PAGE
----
PESHAWAR, Pakistan — Sitting on a broken chair outside a Sikh temple in a crowded part of Peshawar, Aman Deep Singh is frantic about his future after losing his business in Pakistan's tribal district of Khyber.
When the Taliban gave Sikhs and Hindus an ultimatum -- leave the land of your forefathers or pay an Islamic tax in protection money -- Singh packed up and left his native Tirah valley for Peshawar.
"We were living under fear. Fear of militants, fear of Lashkar-e-Islam and fear of other armed groups," said Singh, his hair swept up in a turban, a long beard touching his abdomen and thick moustache covering his upper lip.
He swapped a general store in the mountains for unemployment in the northwest capital, where he struggles to feed the nine members of his family. Aman Deep is a fake name. He wants his real name hidden for his security.
As light fades to dusk, Sikhs gather for evening prayers at the Joga Singh gurdwara (temple) in a narrow street of Peshawar's Dabgari bazaar. Each man removes his shoes, washes his feet in a small pool of water and covers his head.
"I am not the only one. About 400 Sikh and 57 Hindu families migrated from (the town of) Bara and Tirah," said Singh.
Sikhs and Hindus are tiny communities in Pakistan. In the last year, hundreds have fled their homes after receiving death threats from the Taliban and other militant groups in an increasingly unstable northwest.
After US troops invaded Afghanistan in 2001, Taliban and Al-Qaeda ideologues fled to Pakistan, where they have increasingly focused their campaign and where 2,000 people have perished in bomb attacks over the past two years.
Pakistan launched a major offensive in the northwest this summer, under pressure from the United States, after Taliban fighters made deep territorial inroads.
Militants need an endless supply of funds for their weapons, communications and training.
Kidnapping, drugs and extortion are typical sources of income. Taxation and protection scams are others, and vulnerable non-Muslims are easy prey.
Local Sikhs mostly trade in cloth, and also run grocery, garment and herbal medicine shops. They are people who can afford the 1,000 rupees (12 dollars) per man, per year "jizya" tax.
In the region of Orakzai, the Taliban demanded the tax of adult male Sikhs, forcibly occupying Sikh-owned shops and houses. After two months, the tax spread to Khyber, the legendary tribal region on the main supply line to Afghanistan.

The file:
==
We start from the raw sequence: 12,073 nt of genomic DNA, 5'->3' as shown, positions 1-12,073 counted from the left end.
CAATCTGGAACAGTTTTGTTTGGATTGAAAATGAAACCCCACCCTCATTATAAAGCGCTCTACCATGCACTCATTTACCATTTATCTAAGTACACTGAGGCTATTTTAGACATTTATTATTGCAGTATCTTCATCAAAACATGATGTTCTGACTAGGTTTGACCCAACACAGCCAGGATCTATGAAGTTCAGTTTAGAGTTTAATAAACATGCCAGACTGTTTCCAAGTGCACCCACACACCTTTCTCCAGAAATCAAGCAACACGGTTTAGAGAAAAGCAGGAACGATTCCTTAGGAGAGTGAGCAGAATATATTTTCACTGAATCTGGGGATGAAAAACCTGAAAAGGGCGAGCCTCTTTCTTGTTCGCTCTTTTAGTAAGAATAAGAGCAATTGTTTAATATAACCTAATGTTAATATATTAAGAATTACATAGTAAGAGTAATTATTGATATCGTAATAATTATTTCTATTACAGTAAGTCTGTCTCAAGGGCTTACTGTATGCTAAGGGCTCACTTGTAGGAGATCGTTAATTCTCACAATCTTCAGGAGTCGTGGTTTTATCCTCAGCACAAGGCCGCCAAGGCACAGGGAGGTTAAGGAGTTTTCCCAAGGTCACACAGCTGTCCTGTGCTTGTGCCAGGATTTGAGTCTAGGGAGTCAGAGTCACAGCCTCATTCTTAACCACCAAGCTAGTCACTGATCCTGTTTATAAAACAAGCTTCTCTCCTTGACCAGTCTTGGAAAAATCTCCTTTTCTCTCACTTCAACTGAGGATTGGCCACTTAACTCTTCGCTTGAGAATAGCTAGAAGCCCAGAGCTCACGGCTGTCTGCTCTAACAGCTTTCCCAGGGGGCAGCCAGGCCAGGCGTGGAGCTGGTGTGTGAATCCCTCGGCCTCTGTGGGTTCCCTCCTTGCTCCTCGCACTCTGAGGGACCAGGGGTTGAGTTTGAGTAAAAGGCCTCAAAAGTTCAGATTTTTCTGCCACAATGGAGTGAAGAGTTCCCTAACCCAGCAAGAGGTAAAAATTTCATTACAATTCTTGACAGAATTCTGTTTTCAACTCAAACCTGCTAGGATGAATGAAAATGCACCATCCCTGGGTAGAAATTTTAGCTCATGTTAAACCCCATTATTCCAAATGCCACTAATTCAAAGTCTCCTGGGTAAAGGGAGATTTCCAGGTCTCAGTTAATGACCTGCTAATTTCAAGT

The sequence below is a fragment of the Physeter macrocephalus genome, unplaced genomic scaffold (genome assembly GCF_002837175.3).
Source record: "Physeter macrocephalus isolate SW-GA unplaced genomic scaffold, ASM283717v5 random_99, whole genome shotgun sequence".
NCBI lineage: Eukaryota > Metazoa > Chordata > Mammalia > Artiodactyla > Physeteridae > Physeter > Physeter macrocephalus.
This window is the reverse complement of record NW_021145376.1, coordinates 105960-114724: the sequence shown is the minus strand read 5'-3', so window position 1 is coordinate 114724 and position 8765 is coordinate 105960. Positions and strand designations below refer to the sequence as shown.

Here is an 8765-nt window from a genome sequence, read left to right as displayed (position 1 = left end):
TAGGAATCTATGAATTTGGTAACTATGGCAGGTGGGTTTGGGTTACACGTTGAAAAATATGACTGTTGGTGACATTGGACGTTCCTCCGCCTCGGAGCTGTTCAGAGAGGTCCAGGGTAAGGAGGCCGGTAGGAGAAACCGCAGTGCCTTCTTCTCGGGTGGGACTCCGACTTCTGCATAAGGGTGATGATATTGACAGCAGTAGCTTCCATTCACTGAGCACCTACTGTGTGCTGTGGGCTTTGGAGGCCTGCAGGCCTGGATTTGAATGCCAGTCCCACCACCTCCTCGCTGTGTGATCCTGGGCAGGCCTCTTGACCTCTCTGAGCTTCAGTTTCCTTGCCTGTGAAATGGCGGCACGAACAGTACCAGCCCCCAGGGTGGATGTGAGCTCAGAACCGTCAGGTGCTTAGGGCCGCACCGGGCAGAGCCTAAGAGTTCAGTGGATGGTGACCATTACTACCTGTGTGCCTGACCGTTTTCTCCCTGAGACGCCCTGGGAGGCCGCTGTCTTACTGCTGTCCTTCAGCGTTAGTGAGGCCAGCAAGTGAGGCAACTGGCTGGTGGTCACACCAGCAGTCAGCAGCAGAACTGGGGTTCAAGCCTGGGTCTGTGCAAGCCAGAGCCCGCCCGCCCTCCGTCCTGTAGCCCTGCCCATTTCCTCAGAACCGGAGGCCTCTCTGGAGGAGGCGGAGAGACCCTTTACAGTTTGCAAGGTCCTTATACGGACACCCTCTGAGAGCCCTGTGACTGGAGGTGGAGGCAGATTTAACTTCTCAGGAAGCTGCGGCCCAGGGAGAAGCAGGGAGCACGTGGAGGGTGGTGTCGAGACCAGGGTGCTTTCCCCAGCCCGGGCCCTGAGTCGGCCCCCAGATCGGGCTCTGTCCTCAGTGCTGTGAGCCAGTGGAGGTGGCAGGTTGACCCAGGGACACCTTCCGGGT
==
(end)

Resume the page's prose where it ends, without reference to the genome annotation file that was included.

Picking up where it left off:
It was there that Lashkar-e-Islam, a Pakistani Islamist group headed by Mangal Bagh, announced Sikhs and Hindus would be free to live anywhere -- as long as they paid jizya.
But threats made the situation increasing tense. Hundreds of Sikh and Hindu families fled to nearby areas, especially Peshawar.
"Minorities in Orakzai and Khyber were warned by some militant groups to become Muslims or leave the area. This was a real threat," Singh said.
"They're running a parallel government. Hindu and Sikh families did not feel safe, in Orakzai, in Bara and in Tirah. We preferred to migrate, at least here we can breathe in peace and feel safe," he said.
The same sentiment was echoed by other shopkeepers from Bara.
"No female Muslim or non-Muslim is allowed out without a male relative. All women, even the elderly, have to wear a burka," said Gulab Khan Afridi, a 38-year-old Muslim.
Gulab Khan said growing a beard and wearing a cap had become compulsory, otherwise Lashkar extremists would dole out beatings or a 200 to 500-rupee fine.
"Can you believe it? A man cannot wear a ring in Bara," he added.
Much like the Taliban, Lashkar-e-Islam acts like police, enforces prayers five times a day and punishes people accused of prostitution and other vices.
Sardar Sahib Singh, a Sikh leader in the district assembly in Peshawar, said his community paid 150,000 rupees (1,825 dollars) a year to Lashkar-e-Islam in protection money.
"Our community is better off. We only pay tax, while Muslims have to work, like being guards in Lashkar trenches," he said. But families are dwindling.
"At first there were 500 Sikh families in Bara, now only 150," he said.
Scholars say only a true Islamic government, no one else, can collect jizya and on condition that those who pay feel safe, but Lashkar-e-Islam insisted the tax was proper payment for services rendered.
"Women, children and the handicapped have been exempted," Misri Gul, a spokesman for the group, told AFP.
"Jizya is according to Islamic sharia. We will provide them protection in exchange for this," he said.
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